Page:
Set firmly at the end of the millennium, A Broken Bowl takes on the burden of history, with its heaped atrocities, its unimaginable sufferings. This long poem is an angry lament, a summoning of fragments, a meditation in the midst of an exhausted world. By turns lyric, satiric, elegiac and incantatory, A Broken Bowl is filled with passionate elemental writing in the tradition of Howl and Crow.
"Picture-building poetry doesn't get better than this. Patrick Friesen communicates directly to your imagination. These fragments of a broken bowl are, indeed, much greater than the sum of their parts as they spur imaginal encounters not only with Friesen but with the scattered bits of the reader's self - each piece a new gesture to try on." -- Per Brask.
"These are the end days - someone's got a kitchen knife and is 'looking for the government' the river is a 'filthy transfusion.' Patrick Friesen sings this dark song with beauty and a guttering love. We're long past apology, reconstruction: there's only Friesen's voice not nearly enough, sure, but the only thing worthy of trust." -- Tim Lilburn.
NOMINATED for the 1997 Governor General's Award for Poetry.
About the author
Patrick Friesen is the author of Blasphemer's Wheel, winner of the Manitoba Book of the Year Award and runner-up for the Milton Acorn People's Poetry Award. A Broken Bowl was short-listed for the Governor General's Award. His most recent work st. mary at main was shortlisted for the Dorothy Livesay Poetry Prize. He has also written for stage, radio, TV and film. He lives in Vancouver where he teaches writing.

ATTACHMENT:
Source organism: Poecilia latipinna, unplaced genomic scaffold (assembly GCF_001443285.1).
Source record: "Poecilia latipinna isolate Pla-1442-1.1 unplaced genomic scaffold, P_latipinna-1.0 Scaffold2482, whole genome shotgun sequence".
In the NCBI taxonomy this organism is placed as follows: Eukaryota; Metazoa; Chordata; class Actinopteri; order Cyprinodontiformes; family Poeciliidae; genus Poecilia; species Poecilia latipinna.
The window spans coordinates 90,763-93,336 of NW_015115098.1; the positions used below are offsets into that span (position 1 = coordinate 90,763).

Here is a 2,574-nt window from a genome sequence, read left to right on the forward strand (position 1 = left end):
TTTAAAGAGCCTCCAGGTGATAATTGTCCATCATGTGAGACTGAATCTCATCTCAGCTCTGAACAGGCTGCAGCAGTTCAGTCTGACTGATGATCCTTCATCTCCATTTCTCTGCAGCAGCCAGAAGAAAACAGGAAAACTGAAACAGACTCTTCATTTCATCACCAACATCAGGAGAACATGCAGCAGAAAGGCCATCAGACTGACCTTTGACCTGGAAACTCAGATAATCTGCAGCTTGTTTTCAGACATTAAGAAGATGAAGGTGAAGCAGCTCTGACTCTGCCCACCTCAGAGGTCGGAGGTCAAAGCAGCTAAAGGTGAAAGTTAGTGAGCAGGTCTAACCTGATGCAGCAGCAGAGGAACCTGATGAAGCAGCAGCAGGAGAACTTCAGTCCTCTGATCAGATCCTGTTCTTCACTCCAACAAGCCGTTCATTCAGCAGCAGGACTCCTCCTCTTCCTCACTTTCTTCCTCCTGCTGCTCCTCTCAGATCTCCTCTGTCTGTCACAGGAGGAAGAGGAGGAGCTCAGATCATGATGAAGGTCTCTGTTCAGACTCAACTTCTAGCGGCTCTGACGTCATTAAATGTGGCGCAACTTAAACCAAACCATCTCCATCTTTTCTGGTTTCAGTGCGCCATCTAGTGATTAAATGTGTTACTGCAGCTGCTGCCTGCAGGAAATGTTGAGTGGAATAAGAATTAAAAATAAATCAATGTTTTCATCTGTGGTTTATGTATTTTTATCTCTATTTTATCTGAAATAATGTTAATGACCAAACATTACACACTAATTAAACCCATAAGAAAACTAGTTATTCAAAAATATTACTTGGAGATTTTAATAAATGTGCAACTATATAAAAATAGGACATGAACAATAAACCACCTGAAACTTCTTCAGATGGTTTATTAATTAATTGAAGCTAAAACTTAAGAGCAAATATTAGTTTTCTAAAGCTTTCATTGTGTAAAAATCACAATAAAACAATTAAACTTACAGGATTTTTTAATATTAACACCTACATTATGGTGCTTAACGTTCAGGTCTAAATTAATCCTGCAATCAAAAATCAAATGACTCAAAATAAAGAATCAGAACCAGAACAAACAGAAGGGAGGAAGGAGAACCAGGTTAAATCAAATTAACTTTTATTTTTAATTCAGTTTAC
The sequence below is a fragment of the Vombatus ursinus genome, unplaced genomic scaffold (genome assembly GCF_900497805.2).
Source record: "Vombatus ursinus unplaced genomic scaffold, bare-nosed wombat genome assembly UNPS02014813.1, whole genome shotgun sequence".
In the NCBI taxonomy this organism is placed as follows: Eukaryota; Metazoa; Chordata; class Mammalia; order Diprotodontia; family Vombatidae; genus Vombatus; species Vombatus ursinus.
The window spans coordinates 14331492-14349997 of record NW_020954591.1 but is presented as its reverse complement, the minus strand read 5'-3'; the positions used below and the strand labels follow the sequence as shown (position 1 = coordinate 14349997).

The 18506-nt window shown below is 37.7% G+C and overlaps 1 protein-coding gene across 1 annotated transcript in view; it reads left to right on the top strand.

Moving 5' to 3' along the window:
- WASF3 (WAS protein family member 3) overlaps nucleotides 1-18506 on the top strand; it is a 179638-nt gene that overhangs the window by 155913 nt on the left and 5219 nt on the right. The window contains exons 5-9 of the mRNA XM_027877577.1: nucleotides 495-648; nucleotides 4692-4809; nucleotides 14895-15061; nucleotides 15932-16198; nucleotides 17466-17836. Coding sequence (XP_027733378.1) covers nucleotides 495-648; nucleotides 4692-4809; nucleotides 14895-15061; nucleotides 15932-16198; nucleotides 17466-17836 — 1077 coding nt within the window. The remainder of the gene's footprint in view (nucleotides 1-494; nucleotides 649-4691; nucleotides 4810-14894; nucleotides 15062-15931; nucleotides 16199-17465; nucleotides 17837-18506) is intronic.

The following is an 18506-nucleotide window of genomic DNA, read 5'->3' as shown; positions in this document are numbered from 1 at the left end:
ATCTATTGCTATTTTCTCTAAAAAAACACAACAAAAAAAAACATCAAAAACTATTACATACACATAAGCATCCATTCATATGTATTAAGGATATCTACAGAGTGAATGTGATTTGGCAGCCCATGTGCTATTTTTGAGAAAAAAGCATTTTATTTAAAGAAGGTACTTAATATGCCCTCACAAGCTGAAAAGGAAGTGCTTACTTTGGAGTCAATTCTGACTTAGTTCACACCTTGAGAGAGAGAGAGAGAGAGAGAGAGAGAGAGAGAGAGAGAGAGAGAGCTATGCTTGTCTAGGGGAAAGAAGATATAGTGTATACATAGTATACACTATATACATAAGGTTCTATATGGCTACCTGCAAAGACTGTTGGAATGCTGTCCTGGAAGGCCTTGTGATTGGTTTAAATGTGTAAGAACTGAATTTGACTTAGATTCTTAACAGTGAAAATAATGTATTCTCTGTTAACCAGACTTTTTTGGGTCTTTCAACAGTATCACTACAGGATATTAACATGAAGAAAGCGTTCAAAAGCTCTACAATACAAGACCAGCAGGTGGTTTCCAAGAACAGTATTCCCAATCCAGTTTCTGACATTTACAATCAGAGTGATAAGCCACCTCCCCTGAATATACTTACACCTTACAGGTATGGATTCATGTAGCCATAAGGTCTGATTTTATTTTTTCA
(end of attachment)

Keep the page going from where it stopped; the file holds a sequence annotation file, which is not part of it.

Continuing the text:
Patrick Friesen's newest collection Carrying the Shadow is a haunting ode to the lives we have felt too briefly, known only in passing and yearn to hold still. While those who loved them keen softly between his lines, Friesen invokes their loss as one remembers a cool breath on the back of the neck, a faint shadow on a headstone, a watermark on the bedstand. With wisdom and beauty and invention, Friesen walks us through the graveyard of human kind where a symphony of voices still conduct the lives left behind long after they depart flesh for spirit. Intermingling prose poems and traditional free verse, Friesen both narrates and sings the stories of absence and forgetting, tales of lingering memory and fleeting love. With infinite candor and sensitivity, Friesen celebrates the lives of idols and iconoclasts, wives and widows, farmers and freeloaders. For anyone who has urged another title in the canon of Friesen's award-winning work, here is a collection worthy of accolade. Death has no dominion, but poetry has dominion over all.
" ... A powerful lamentation and perhaps also a necessary catharsis." Ñ Glen Downie, Event